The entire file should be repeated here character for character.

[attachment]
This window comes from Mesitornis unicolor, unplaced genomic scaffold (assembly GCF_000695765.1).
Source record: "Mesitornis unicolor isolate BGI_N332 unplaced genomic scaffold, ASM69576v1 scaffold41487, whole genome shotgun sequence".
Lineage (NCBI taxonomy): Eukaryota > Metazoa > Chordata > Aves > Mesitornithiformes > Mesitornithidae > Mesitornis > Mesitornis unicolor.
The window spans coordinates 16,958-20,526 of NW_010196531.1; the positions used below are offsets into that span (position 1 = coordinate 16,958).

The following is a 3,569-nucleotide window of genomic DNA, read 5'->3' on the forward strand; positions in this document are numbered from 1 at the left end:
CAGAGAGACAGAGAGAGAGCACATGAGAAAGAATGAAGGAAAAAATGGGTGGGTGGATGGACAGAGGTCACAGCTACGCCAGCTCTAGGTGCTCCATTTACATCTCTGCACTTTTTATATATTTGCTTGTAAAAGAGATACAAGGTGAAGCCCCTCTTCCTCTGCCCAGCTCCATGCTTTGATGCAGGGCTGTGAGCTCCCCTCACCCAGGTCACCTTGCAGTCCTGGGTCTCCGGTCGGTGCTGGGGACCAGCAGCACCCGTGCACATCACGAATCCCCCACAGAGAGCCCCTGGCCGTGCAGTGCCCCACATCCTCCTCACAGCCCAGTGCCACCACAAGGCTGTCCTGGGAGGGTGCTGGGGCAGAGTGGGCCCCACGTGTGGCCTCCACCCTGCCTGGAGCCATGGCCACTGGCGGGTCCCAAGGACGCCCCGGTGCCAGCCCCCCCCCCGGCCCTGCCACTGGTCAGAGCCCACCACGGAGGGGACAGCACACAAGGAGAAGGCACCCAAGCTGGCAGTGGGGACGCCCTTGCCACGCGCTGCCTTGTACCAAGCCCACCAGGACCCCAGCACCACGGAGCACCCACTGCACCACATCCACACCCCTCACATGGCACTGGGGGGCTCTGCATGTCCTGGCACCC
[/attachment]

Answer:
This window comes from Mesitornis unicolor, unplaced genomic scaffold (assembly GCF_000695765.1).
Source record: "Mesitornis unicolor isolate BGI_N332 unplaced genomic scaffold, ASM69576v1 scaffold41487, whole genome shotgun sequence".
Lineage (NCBI taxonomy): Eukaryota > Metazoa > Chordata > Aves > Mesitornithiformes > Mesitornithidae > Mesitornis > Mesitornis unicolor.
The window spans coordinates 16,958-20,526 of NW_010196531.1; the positions used below are offsets into that span (position 1 = coordinate 16,958).

The following is a 3,569-nucleotide window of genomic DNA, read 5'->3' on the forward strand; positions in this document are numbered from 1 at the left end:
CAGAGAGACAGAGAGAGAGCACATGAGAAAGAATGAAGGAAAAAATGGGTGGGTGGATGGACAGAGGTCACAGCTACGCCAGCTCTAGGTGCTCCATTTACATCTCTGCACTTTTTATATATTTGCTTGTAAAAGAGATACAAGGTGAAGCCCCTCTTCCTCTGCCCAGCTCCATGCTTTGATGCAGGGCTGTGAGCTCCCCTCACCCAGGTCACCTTGCAGTCCTGGGTCTCCGGTCGGTGCTGGGGACCAGCAGCACCCGTGCACATCACGAATCCCCCACAGAGAGCCCCTGGCCGTGCAGTGCCCCACATCCTCCTCACAGCCCAGTGCCACCACAAGGCTGTCCTGGGAGGGTGCTGGGGCAGAGTGGGCCCCACGTGTGGCCTCCACCCTGCCTGGAGCCATGGCCACTGGCGGGTCCCAAGGACGCCCCGGTGCCAGCCCCCCCCCCGGCCCTGCCACTGGTCAGAGCCCACCACGGAGGGGACAGCACACAAGGAGAAGGCACCCAAGCTGGCAGTGGGGACGCCCTTGCCACGCGCTGCCTTGTACCAAGCCCACCAGGACCCCAGCACCACGGAGCACCCACTGCACCACATCCACACCCCTCACATGGCACTGGGGGGCTCTGCATGTCCTGGCACCC